Last year when Pope Benedict shocked the world with his resignation, three Villanova University students who were interning at the Vatican became witnesses to history. Last week on the one year anniversary, we asked them to recall the day that Pope Francis was elected. Today, we asked them to write about the the day Pope Francis was installed during a celebratory mass on March 19, 2013.The following post is from Danielle McMonagle, who worked with the Vatican's social media team.
I slowly reached over and grabbed my tiny Italian flip phone sitting on my dresser as the all-too familiar ringtone blared. It was 5 a.m. The plan was for Sean to come and meet Lauren and I outside our apartment as we did every Monday through Thursday. We were leaving at 6:30 a.m., two hours earlier than normal. This was huge for me, as I am actually the world’s worst morning person (seriously — just ask Sean or Lauren). But putting my sleep needs aside, the real reason I would remember this day was because I would be witnessing history. On March 19, 2013, I watched the installation mass of Jorge Mario Bergoglio: Pope Francis: the 266th pontifex.
When I found out I would be working as a student intern at the Vatican, I knew I would be having a memorable experience, but I certainly cannot say that I thought I would be witnessing history. I began work at the Pontifical Council for Social Communications the day after Pope Benedict XVI announced that he would be resigning, something that hasn’t happened in more than 500 years. The next few months, the eyes of the world would be on the Vatican.
I would not only have the privilege of working as an accredited member of the press for Vatican News and contributing content to their social media pages, but I would also witness the historic retirement of a pope, and the election and installation of his successor. I was there on top of the colonnade structure in St. Peter’s Square alongside press from all over the world as Pope Benedict XVI had his final public audience as pope. I spent hours standing in the rain in the middle of St. Peter’s Square with pilgrims from all over the world until white smoke finally appeared in the sky and the beloved Pope Francis was introduced to the world.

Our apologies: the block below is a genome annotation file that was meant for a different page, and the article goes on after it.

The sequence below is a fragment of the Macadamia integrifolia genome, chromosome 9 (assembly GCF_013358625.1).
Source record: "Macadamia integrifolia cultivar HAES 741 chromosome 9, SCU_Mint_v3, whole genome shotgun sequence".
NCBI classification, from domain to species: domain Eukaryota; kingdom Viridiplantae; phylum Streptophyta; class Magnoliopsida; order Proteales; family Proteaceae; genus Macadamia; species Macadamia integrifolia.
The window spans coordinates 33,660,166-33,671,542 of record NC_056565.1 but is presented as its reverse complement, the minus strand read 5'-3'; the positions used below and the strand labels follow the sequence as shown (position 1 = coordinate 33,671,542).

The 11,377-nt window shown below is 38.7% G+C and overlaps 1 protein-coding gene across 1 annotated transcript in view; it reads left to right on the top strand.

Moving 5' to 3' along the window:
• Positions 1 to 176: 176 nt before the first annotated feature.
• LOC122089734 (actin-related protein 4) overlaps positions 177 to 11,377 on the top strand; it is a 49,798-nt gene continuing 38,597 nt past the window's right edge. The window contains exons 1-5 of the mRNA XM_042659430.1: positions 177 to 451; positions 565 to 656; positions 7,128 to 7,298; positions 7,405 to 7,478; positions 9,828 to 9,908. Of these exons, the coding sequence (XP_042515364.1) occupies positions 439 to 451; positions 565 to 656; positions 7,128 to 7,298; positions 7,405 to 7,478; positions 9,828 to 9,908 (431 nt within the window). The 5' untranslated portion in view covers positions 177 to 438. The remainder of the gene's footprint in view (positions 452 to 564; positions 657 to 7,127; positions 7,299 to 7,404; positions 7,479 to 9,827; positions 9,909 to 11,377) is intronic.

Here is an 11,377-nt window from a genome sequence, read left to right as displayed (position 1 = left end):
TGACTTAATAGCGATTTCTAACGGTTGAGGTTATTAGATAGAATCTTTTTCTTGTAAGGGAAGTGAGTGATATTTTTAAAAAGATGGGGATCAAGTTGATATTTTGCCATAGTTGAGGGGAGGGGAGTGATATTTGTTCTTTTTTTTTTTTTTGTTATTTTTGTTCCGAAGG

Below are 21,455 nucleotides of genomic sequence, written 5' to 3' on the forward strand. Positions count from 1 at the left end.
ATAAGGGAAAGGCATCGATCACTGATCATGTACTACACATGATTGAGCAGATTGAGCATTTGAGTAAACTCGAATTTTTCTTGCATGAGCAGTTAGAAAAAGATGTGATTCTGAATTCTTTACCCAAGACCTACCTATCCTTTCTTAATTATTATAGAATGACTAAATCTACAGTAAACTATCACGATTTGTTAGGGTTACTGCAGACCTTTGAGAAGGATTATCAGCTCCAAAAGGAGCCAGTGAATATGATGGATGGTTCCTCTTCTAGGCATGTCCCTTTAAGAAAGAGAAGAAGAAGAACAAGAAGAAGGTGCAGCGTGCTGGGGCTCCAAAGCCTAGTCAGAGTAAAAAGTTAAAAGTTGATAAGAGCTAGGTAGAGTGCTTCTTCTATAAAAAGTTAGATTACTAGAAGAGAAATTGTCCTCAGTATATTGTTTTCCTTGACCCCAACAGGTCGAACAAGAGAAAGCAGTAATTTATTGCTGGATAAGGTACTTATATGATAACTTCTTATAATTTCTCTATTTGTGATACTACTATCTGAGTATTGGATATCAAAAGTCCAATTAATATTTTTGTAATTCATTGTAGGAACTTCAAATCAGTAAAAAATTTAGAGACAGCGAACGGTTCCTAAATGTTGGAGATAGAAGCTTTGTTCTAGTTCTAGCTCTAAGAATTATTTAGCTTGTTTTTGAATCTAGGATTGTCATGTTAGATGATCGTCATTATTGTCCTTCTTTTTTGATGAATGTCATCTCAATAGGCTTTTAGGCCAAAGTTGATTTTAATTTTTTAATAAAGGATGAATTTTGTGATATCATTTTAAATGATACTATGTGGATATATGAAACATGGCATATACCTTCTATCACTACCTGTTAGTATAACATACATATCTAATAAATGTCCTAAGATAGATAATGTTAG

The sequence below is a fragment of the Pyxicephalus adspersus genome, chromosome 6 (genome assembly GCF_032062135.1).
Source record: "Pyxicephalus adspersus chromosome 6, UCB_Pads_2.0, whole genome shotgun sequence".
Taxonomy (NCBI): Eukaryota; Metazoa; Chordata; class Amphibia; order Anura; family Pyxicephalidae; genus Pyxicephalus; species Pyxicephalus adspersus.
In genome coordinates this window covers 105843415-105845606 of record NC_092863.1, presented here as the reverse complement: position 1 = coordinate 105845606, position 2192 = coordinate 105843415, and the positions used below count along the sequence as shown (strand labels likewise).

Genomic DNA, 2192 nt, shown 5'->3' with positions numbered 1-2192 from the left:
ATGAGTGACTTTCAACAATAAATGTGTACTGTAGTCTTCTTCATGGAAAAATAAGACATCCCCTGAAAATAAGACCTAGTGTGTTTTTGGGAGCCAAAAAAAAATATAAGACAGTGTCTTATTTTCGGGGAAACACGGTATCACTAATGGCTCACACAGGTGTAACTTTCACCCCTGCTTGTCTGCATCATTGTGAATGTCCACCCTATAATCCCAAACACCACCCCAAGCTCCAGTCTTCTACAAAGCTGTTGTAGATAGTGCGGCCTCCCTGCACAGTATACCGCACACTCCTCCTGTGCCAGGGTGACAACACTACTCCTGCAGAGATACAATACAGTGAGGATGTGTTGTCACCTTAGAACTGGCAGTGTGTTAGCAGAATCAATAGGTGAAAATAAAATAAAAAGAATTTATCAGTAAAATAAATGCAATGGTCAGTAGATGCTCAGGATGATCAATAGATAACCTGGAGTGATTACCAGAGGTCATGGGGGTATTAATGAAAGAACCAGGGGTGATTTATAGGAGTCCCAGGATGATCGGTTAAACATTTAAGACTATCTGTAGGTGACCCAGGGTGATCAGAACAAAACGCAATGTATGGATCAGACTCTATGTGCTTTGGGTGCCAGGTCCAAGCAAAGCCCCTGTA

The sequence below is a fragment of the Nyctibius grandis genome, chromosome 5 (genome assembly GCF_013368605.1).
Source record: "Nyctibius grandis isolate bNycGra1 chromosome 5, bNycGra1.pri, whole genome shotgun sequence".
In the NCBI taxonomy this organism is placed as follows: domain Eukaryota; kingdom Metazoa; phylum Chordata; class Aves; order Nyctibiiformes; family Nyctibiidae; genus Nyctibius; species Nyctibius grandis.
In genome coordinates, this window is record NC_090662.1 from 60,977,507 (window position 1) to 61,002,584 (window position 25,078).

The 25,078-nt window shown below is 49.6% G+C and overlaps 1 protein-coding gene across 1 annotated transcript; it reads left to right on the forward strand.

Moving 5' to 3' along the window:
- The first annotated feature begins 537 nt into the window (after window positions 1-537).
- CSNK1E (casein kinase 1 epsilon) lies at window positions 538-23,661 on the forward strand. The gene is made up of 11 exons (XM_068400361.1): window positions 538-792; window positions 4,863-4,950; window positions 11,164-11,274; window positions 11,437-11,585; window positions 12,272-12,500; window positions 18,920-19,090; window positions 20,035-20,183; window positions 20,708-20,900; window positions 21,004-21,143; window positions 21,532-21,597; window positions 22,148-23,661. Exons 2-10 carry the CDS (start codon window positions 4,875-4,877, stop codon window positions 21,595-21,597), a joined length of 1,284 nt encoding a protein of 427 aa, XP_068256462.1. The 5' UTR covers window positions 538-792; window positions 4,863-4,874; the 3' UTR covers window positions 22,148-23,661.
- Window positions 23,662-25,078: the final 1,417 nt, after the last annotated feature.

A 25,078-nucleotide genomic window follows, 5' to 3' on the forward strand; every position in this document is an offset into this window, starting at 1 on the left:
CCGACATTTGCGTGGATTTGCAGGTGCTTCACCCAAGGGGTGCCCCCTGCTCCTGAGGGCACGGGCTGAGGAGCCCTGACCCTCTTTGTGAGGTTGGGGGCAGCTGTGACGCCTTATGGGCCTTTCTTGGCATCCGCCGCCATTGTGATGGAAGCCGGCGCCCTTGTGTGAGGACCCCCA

While experiencing these incredible events, I was posting about them, sharing photos and other content on the Vatican News Facebook page, read and viewed by thousands of followers all over the world. I was also interviewed in numerous national and international news publications and interviewed on live television, sharing my experiences as a "Vatican Intern."
Now I was going back to St. Peter’s Square again this morning, as I did many mornings during my semester in Rome, but knowing that today was different. Once again, Sean, Lauren and I were standing on top of the colonnade, surrounded by photographers and journalists from around the globe. The 5 a.m. wake-up call was vital to getting a good spot.
We watched, as this largely unknown man from South America was installed as the leader of 1.2 billion Catholics and would shortly become one of the most recognizable men on the planet. I stood along with a crowd below of thousands, including government officials like Vice President Biden, members of the clergy, Catholics, non-Catholics, tourists and people of all backgrounds and nationalities gathered to this square and listened to the words of this one man.
I have to say Pope Francis’ overwhelming humility and kindness were evident immediately. Not only did he point out the importance of being a leader and protector in a humble quiet way, but also called on leaders and those with major economic responsibility to join him in protecting not only others but to “keep watch on ourselves”.
I struggle to capture in words the excitement that was created in the square that day. I saw a sense of happiness and hopefulness that was truly moving and awe-inspiring.
Later that day, Sean, Lauren and I did a live interview on the Today Show with Matt Lauer. As we recounted the installation mass and days leading up to this, I stood back and looked up at the majesty that is St. Peter’s Square and soaked it all in.